The VR subscription service has made its way to several platforms.
Viveport Infinity, HTC’s VR app subscription service, has made its way to Valve’s Index headset. Announced back in January, Viveport Infinity is a reworked version of Viveport, HTC’s first iteration of their subscription model. Users pay $13 a month to gain access to an expansive library of VR games and apps. In addition to Valve’s Index and HTC’s own Vive headsets, the service is now available on Oculus Rift, iQIYI QIYU II, and Windows Mixed Reality headsets, with more to be added in the future.
“We’re giving VR enthusiasts access to much more top-rated VR games and apps than ever before for a low monthly price,” Rikard Steiber, president of Viveport said in a blog post. “In just one year, we’ve made great strides in our mission to become a hardware-agnostic platform, opening up our service to VIVE, Oculus Rift, Windows Mixed Reality and now Valve Index devices.”
Given the industry’s taste for subscriptions, it was perhaps inevitable that the business model made its way to VR. This year will see the rollout of a number of new gaming subscriptions, including services from Google Stadia and publisher-specific subscriptions like Uplay+. These, in addition to already-existing services like Xbox Live, Xbox Game Pass, PlayStation Plus, and Nintendo Online, are likely to have consumers prioritizing their gaming preferences more than ever before. It will be interesting to see how well VR services like Viveport Infinity fit into the average consumer’s budget.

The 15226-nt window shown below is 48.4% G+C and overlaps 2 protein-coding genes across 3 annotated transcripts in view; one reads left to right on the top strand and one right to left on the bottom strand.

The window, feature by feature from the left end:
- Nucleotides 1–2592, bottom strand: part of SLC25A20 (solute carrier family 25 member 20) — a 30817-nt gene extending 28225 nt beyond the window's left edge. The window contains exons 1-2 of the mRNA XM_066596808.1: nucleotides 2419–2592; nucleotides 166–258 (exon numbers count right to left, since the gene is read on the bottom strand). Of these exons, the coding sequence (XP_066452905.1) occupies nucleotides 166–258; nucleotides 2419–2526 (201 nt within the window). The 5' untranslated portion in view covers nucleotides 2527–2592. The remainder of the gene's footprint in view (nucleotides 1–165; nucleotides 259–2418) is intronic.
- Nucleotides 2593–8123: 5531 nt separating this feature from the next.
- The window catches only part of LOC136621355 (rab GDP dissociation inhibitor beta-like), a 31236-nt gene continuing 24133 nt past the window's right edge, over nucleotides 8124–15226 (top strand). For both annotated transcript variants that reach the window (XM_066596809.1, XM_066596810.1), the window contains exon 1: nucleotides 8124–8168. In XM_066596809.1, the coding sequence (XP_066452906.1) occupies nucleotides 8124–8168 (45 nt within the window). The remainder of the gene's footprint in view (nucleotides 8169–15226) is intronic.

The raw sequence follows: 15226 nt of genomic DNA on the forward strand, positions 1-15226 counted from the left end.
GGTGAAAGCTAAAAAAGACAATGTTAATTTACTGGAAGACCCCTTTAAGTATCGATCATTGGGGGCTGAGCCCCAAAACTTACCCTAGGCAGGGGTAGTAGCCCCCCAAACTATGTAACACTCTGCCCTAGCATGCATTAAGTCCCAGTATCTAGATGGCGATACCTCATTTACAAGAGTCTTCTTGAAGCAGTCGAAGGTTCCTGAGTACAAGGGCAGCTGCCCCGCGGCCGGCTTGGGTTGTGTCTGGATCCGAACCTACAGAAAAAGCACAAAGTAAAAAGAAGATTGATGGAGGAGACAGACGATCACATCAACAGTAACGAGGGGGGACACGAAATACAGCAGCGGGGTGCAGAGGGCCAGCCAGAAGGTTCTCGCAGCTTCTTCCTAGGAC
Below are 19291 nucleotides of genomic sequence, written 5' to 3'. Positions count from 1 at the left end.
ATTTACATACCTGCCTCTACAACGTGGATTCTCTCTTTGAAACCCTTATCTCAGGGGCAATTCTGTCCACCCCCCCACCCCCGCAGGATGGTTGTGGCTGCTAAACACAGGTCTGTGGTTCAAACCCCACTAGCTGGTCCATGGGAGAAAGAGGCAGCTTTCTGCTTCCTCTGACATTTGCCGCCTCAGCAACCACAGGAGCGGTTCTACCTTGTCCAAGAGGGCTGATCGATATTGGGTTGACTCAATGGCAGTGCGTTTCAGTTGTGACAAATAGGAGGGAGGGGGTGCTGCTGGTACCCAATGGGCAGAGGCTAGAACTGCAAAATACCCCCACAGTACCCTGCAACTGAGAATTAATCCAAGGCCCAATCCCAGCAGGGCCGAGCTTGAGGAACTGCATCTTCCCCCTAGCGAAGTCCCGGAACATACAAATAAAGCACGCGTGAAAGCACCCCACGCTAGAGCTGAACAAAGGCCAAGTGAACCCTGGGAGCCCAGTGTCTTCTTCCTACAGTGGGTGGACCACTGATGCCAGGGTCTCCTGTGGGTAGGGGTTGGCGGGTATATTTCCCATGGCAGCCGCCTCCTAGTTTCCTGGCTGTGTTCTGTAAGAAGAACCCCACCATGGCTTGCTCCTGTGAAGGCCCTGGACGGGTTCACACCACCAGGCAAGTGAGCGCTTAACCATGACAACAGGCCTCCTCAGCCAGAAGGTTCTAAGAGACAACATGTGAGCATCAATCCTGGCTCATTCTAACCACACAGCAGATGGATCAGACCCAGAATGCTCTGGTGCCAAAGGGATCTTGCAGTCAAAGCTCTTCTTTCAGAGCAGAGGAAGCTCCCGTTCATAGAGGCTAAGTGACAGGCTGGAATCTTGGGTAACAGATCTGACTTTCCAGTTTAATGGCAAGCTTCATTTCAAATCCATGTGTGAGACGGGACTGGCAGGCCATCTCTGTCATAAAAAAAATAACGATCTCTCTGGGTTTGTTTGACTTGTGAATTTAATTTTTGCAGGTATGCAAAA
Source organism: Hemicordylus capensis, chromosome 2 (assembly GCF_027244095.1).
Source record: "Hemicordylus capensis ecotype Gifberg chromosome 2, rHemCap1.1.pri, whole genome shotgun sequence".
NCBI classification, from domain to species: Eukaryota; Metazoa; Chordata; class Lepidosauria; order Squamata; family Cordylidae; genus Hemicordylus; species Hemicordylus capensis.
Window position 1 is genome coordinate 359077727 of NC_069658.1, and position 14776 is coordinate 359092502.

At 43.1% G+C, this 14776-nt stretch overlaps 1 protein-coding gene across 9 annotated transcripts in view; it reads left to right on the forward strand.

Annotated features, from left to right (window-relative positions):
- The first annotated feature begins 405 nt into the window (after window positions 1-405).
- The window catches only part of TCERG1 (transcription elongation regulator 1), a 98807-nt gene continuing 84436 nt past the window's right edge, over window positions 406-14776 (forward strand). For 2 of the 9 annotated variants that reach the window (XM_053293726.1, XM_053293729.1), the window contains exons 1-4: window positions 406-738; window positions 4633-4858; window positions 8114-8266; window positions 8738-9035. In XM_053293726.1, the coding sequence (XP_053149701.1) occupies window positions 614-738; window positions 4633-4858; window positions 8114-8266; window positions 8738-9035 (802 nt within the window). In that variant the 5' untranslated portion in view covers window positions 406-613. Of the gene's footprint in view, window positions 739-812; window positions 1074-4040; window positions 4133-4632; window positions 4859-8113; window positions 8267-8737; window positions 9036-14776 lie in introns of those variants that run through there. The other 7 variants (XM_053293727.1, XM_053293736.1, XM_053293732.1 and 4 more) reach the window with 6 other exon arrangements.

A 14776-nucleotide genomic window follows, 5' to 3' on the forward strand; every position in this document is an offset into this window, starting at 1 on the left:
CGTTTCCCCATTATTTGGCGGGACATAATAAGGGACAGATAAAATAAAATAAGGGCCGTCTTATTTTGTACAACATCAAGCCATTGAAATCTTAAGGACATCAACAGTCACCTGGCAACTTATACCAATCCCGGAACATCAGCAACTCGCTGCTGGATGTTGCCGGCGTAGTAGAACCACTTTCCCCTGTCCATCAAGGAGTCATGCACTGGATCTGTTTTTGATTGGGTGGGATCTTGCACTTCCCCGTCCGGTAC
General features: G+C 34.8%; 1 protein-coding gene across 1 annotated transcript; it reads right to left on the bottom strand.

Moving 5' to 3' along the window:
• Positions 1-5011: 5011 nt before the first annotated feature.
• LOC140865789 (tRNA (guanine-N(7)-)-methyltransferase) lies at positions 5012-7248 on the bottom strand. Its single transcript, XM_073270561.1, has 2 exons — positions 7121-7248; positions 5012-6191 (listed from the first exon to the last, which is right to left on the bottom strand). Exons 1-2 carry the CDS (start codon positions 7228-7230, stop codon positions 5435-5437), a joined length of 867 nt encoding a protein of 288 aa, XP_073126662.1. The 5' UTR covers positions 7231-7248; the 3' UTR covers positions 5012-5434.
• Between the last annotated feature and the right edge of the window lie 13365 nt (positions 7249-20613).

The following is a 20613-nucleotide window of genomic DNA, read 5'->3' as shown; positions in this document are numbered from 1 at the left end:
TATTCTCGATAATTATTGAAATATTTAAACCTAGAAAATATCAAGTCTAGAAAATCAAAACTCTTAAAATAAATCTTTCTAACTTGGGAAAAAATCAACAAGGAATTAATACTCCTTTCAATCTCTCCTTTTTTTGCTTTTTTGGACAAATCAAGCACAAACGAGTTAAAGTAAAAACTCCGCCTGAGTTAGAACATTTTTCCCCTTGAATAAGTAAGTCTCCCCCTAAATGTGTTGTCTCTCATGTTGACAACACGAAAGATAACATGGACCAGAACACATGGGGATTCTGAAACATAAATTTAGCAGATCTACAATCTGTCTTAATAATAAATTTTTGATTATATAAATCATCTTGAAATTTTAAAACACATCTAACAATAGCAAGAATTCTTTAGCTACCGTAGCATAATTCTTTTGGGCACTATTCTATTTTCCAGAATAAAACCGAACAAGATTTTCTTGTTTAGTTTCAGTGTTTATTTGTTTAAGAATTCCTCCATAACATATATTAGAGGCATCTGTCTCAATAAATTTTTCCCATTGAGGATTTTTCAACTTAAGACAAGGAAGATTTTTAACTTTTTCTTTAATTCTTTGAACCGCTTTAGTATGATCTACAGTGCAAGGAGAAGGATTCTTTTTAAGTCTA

Viveport will also have to contend with a relatively shallow and uncharted VR market. At Casual Connect London in June, industry analysts bemoaned a supposed lack of investment in VR tech.
“It appears that Silicon Valley and VCs worldwide feel a bit cool on VR as a market today but that changes extremely quickly and on a week-by-week basis,” Owlchemy Labs co-founder Alex Schwartz said at the time. “People who are long-term committed, like we are, understand the curve and see where it’s going. It’s a matter of speaking to and convincing the right partner at the right time.”
Elsewhere, the Facebook-owned Oculus is feeling optimistic about the future of VR. In June, the company reported that software sales of its standalone headset, the Oculus Quest, have topped $5 million. It’s not a big number by traditional console gaming standards (that industry tops $130 billion annually), but for the burgeoning VR market it’s a milepost that that many see as the start of something bigger.
Because VR hardware sales have been less than ideal, HTC’s Viveport service feels like a smart business decision. Supplementing platform sales with a consistent form of revenue should allow HTC some headroom to better polish its products, and hopefully lead to a more competitive VR industry. Offering the only subscription service in VR puts HTC in a prime position to be an industry forerunner.
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